Dr Scott Post
Hitting the mark
Most horticultural spraying uses air-blast sprayers, which fire droplets of fertiliser or insecticide in a cloud around the orchard or vineyard, hoping that each leaf will be covered.
It works, but not efficiently.
Usually only around 30 percent of the product hits and sticks to the trees and plants, leaving the other 70 percent languishing on the ground or drifting away in the air – potentially polluting the environment, and generally wasting product.
But SfTI Seed researcher at Lincoln Agritech Dr Scott Post is working to improve the fraction of the spray that hits the target.
Scott and his team are tackling this problem with two related pieces of science – a novel electrostatic sprayer nozzle, and an ultrasonic sensor that can shut sprayer nozzles off and on.
“If you imagine any orchard, vineyard, or crops like potatoes, there are always gaps where there aren’t any plants, as well as the turn-around areas at the ends of the rows.
“We’re working on a sensor that can tell when there’s no plant material in the rows, or if the spacing between plants isn’t even. The sensor feeds the data to a computer controlling the sprayer and turns it on and off at the right times.”
The sprayer is electrostatic.
“The idea is that you put an electrode on the sprayer nozzle, which charges the droplets as they come through it. They shoot into the air, and because they’re charged, they’re looking to earth themselves as quickly as possible, which attracts them to the plants. They’re also slightly repelled from each other, so they’ll try and spread themselves out. That’s what gives you a thin, uniform coverage layer.
“With the right manipulation of the electric field in the air, droplets will even fly out of the sprayer and then defy gravity by heading upwards to coat the underside of leaves.”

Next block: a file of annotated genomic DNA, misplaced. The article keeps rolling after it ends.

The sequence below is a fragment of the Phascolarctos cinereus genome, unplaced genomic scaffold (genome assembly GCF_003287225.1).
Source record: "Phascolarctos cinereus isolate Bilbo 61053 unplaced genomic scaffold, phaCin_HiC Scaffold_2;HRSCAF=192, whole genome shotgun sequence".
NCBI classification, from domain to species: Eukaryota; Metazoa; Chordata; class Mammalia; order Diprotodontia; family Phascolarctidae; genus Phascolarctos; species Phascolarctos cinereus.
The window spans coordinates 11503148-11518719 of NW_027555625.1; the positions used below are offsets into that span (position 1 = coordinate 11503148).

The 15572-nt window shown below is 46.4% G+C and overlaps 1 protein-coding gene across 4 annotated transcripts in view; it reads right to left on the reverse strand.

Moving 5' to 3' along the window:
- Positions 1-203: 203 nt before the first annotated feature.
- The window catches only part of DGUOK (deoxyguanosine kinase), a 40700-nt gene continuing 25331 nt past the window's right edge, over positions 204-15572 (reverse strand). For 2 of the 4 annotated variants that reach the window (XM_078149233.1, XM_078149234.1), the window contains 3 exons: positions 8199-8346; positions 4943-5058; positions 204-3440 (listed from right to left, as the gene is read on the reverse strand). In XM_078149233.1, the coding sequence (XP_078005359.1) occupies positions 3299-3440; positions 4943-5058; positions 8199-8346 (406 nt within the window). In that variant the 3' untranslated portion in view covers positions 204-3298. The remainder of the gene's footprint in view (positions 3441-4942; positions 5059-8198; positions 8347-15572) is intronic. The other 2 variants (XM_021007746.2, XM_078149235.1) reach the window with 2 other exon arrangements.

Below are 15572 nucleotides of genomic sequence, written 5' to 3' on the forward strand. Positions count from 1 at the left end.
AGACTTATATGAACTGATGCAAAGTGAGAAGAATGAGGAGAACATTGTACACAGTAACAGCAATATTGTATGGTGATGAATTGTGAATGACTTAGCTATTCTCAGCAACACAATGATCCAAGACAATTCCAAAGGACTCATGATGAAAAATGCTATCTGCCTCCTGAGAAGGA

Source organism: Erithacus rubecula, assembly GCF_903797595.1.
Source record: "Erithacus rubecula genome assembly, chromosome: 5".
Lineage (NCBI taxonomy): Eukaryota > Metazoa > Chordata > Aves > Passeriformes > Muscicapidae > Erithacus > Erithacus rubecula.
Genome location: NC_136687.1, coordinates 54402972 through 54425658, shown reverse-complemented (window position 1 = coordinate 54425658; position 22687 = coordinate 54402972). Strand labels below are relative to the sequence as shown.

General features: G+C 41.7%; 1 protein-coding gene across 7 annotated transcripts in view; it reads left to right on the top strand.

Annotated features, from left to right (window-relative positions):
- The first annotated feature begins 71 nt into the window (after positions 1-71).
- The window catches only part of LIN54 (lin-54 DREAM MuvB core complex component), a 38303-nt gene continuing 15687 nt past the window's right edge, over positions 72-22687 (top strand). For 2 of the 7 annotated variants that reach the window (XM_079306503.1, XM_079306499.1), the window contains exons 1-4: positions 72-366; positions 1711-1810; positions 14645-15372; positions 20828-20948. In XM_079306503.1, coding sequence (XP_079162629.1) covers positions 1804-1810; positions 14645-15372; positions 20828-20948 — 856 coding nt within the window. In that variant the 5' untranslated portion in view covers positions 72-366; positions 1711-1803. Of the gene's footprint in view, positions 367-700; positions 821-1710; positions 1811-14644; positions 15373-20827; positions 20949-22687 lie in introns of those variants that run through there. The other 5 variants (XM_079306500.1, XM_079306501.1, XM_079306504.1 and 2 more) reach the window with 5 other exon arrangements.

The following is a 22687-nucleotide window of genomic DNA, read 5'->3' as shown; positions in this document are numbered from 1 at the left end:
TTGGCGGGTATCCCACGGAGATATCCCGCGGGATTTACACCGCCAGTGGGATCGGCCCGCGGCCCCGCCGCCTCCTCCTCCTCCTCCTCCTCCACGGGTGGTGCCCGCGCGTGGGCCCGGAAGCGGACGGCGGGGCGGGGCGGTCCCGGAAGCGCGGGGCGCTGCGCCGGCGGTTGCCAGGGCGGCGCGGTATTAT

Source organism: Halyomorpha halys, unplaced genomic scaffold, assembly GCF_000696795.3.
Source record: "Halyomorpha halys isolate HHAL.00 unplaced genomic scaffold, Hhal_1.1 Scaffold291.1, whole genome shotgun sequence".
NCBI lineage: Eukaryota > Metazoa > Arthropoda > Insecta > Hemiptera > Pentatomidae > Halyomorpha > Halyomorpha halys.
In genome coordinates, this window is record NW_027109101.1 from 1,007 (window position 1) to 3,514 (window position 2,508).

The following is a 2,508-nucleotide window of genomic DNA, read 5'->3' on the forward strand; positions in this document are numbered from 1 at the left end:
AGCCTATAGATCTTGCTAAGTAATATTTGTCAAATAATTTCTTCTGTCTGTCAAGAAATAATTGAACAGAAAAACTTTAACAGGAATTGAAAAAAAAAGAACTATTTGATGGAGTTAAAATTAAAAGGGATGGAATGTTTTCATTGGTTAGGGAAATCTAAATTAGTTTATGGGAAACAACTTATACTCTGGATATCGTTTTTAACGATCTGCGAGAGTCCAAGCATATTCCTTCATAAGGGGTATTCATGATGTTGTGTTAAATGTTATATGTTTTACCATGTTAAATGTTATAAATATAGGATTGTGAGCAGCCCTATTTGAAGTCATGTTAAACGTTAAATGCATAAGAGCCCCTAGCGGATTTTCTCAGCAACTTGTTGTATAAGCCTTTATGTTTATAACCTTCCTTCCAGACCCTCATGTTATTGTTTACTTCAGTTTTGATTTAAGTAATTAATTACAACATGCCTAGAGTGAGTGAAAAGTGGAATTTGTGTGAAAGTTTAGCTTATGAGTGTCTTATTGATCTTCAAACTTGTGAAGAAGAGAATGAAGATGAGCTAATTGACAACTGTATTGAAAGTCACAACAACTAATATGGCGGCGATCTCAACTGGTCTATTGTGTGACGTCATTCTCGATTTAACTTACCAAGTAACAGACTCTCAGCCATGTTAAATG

To get the droplets flying in formation, Scott is using computer simulation with the support of team members Mark Jermy and Paul Gaynor and students at the University of Canterbury, who are taking the project from computer simulations and lab testing all the way to field trials.
“We’re working on nailing down what is exactly the right amount of charge, drop size and drop speed,” Scott says.
At the same time, they are iterating a new nozzle design using the university’s Rapid Prototype Machine (3D plastic printer).
“Plastic’s a good material, because it doesn’t conduct and interfere with the electrode,” Scott says.
The world market for a more efficient charged nozzle could be huge.
Scott says the team are already confident they can improve efficiency from the typical 30 percent to at least 50 percent, just with the new nozzle alone.
“And I think we’ll be able to do a lot better than that. With improvements in efficiency from using a lot less product spray, and a more cost-effective nozzle design, you’d start to make your money back.
“I think if we can achieve that, in tandem with the droplets going precisely where we want them to, people will start to get very interested.”
Top image: Dr Scott Post explains the project to University of Canterbury students Rhys Fitzgerald and Rachel Schultz.